Nature’s Bounty: Iceland’s Waterfalls

Iceland's waterfalls are otherworldly.
Seljalandsfoss waterfall at sunset gives visitors breathtaking views. Photo by Flickr/Moyan Brenn

Everything was in its right place. Even now, almost a year later, I can recall the scenes in remarkable detail. I can feel the cool mist caress my face, hear the thunderous roar of water pummeling the earth, and see volcanic landscape unmarred by human touch. Cold. Harsh. Alien. Iceland.

A Suburu Legacy would be our steed. Honestly, it was a heap of junk. Faded purple on the outside and an engine backfire to make sure you didn’t doze off. Yet it had not failed us. The past few days included trips to the famed Geysir (a “geyser” to us Yankees) that hurled boiling water over 200 feet in the air, and the remote Snæfellsnes Lighthouse, which was bright orange against the melancholic landscape. The car we had once considered a deathtrap, we now trusted wholeheartedly.

Along for the expedition were my travel companions Jenna and two New Zealanders, Vera and Jerry, who we sharing the Airbnb service with. Gas (petrol, sorry) was expensive, so we welcomed fellow travelers/króna (Icelandic currency) sources. After packing the usual excess of layers and bologna sandwiches, we set off through the haze of early morning Reykjavík.

Travel in Iceland is glorious. I’m not just talking about the stunning scenery that causes you to stare out the window mouth agape. Maps are practically unnecessary to get to most landmarks. It doesn’t matter if you are traveling up the west coast, inland or the southern coast when leaving Reykjavík. The most common road is Route 1 (or the “Ring Road”). Route 1 is the national road of Iceland (that’s a thing?) and traverses the entire island. There is even an annual bike race that covers the entire route. If you’re lucky enough to travel during the offseason like us, traffic will be minimal as well. Don’t worry; there are places to pull over every few miles for photos. Icelanders know why you’re there.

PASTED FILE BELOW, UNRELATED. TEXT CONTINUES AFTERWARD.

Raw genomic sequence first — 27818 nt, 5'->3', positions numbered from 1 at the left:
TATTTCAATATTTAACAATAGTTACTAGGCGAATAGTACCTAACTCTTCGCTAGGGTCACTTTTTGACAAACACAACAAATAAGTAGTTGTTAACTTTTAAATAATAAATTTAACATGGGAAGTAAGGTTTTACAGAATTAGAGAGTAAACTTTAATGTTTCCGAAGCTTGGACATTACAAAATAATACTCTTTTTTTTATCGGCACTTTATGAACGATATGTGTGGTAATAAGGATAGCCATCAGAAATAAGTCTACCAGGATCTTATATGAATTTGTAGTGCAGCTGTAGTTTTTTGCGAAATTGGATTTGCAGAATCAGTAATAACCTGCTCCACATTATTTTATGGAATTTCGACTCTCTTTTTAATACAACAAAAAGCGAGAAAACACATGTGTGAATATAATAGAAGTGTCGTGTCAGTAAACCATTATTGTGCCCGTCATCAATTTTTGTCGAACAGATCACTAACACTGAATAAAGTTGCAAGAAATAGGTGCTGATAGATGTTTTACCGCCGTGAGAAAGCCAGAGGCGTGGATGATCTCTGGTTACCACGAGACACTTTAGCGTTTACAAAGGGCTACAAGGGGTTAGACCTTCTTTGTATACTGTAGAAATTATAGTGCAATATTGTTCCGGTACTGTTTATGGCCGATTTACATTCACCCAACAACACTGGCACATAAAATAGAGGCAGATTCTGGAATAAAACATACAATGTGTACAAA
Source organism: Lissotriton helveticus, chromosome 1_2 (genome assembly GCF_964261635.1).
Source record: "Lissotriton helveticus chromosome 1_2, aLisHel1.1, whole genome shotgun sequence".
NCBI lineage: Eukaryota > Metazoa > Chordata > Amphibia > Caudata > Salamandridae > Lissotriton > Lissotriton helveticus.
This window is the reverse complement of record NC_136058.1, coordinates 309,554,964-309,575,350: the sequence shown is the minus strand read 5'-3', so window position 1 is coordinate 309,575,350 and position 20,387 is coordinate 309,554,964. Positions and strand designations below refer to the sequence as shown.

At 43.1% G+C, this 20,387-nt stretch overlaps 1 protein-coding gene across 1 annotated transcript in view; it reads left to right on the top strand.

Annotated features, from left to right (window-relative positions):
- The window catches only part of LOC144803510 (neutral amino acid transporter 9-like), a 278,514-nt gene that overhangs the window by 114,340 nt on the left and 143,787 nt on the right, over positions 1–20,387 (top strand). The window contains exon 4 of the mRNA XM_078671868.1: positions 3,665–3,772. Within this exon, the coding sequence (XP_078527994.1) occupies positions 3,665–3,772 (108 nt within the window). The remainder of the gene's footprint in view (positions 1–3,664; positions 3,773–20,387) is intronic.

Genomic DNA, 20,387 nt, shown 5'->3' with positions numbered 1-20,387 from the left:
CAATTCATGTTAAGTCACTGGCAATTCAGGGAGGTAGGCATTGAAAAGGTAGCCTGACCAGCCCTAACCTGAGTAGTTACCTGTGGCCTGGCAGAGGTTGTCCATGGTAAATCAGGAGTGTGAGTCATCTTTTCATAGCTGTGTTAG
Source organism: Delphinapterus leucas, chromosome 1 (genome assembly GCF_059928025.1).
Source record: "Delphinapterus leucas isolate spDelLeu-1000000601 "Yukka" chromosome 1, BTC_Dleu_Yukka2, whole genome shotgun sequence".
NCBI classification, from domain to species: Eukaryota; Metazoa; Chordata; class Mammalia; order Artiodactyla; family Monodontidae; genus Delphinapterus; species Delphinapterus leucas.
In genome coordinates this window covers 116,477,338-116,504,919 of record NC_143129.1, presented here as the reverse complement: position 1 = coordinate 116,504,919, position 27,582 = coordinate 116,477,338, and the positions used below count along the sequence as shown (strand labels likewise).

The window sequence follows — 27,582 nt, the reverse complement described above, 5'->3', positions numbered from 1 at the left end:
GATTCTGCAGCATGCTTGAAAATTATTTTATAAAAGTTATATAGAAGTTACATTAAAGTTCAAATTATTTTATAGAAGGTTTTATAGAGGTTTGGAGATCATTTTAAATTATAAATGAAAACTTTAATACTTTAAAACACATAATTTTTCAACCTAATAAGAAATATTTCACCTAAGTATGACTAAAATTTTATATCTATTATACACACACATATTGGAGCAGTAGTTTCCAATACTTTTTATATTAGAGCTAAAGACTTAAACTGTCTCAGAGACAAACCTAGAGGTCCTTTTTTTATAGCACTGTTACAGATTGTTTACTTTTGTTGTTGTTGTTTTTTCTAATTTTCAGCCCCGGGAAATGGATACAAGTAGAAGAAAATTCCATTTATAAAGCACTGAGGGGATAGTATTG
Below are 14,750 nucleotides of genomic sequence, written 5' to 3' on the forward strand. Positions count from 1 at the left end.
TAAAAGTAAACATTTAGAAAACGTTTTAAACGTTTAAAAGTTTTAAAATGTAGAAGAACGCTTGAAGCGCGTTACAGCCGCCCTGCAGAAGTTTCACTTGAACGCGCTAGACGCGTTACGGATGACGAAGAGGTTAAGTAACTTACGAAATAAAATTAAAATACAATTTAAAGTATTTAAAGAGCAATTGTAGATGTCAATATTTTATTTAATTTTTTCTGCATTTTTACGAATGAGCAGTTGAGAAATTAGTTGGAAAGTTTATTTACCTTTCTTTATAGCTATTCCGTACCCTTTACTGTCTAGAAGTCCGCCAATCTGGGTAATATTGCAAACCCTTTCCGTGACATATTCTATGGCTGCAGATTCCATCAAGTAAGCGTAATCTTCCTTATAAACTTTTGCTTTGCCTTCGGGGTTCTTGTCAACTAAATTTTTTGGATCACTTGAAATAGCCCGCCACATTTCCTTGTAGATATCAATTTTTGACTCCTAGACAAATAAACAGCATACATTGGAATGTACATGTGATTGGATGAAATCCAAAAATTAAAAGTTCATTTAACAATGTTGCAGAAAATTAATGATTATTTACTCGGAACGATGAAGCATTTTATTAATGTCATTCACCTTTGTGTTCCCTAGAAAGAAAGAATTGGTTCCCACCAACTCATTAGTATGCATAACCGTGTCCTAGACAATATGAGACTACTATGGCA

First stop, Seljalandsfoss. Just stop for a moment and try to say that word. Whatever you blurted out is wrong, I assure you. It took me days to even master “Hello” (sæll, {pronounced sight-l.}. Lucky for us, English was spoken almost everywhere.

Each waterfall in Iceland has a sort of personality.
Seljalandsfoss is a waterfall that drops about 200 ft. off the cliffs of a former coastline. Photo by Landry Harlan

But I digress. Seljalandsfoss is a waterfall about a two-hour drive from downtown Reykjavík along the south coast. It is impossible to miss and never denies an opportunity for a photo op.

Can a waterfall have a personality? If so, Seljalandsfoss is the playful child. The sun seems brighter in the reflections scattered by its mist. It only feels natural to run toward its plumes and embrace them. Tourists giggle and yank out their iPhones to catch the dance of colors that refract through the spray. Seljalandsfoss giggles and strikes its best “Blue Steel.”

We gallivanted around the waterfall and surrounding landscape until midday quickly passed. After agreeing that we had all taken perfect profile pictures, it was time to press on. But first, one last long look. “I love you Seljy, I’ll visit again soon I promise!”